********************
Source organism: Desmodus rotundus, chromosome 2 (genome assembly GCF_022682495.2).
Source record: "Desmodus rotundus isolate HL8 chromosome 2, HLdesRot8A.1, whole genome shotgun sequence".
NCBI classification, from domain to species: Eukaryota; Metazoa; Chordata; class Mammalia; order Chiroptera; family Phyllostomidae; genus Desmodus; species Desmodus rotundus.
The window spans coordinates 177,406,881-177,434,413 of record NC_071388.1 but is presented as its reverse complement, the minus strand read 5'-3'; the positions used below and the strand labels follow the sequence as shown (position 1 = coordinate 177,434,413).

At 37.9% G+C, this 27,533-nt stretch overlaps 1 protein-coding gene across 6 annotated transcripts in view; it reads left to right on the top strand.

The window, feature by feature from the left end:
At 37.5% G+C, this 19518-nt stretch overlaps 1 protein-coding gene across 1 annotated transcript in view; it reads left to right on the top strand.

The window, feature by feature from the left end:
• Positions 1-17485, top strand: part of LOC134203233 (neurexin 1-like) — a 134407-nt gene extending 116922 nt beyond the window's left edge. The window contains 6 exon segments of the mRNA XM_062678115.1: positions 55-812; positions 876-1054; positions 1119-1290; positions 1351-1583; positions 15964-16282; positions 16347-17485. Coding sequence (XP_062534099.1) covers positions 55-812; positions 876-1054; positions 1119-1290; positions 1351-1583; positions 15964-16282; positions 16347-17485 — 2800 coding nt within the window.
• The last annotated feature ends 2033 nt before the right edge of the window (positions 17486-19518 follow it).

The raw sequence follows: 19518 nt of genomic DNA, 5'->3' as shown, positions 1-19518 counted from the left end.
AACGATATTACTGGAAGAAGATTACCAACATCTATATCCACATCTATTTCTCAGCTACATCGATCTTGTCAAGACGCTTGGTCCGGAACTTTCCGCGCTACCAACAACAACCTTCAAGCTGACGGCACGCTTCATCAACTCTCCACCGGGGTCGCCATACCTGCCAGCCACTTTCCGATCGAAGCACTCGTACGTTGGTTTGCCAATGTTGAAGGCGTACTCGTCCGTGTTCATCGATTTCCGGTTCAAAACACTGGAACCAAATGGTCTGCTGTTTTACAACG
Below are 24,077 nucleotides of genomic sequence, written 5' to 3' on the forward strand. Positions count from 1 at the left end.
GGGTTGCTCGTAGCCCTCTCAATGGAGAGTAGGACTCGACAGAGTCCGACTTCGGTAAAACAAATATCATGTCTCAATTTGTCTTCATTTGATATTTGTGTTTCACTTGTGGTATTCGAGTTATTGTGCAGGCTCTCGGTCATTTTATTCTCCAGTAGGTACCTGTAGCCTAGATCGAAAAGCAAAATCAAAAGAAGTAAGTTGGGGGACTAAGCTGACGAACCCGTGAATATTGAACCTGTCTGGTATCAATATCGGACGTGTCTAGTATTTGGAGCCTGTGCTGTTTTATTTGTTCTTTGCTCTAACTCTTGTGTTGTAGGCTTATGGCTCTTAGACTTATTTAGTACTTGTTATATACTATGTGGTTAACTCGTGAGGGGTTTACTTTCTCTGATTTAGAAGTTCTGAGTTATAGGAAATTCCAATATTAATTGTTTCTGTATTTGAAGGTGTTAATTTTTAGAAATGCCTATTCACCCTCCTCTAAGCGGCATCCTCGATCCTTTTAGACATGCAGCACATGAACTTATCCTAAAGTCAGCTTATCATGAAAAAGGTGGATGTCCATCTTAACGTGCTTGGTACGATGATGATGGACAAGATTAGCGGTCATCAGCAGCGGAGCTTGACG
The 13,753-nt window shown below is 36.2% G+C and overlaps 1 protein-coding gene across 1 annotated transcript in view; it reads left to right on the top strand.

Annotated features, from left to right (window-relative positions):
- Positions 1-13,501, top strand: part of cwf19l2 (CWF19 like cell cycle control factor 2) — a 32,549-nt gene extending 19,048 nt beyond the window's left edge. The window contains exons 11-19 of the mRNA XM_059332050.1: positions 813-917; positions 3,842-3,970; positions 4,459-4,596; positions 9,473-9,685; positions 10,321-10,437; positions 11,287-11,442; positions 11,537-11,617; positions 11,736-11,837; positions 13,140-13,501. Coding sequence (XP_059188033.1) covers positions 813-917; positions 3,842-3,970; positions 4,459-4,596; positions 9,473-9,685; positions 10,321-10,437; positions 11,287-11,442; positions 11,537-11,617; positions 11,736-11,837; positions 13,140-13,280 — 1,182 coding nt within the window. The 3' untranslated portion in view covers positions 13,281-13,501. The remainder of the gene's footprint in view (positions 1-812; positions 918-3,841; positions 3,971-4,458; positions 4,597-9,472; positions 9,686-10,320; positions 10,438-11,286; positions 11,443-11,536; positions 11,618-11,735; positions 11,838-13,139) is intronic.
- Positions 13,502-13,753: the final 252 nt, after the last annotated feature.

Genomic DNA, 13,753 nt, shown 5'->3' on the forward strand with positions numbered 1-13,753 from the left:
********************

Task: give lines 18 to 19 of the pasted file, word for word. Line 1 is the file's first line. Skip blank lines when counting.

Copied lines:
- Positions 13,502-13,753: the final 252 nt, after the last annotated feature.

Genomic DNA, 13,753 nt, shown 5'->3' on the forward strand with positions numbered 1-13,753 from the left: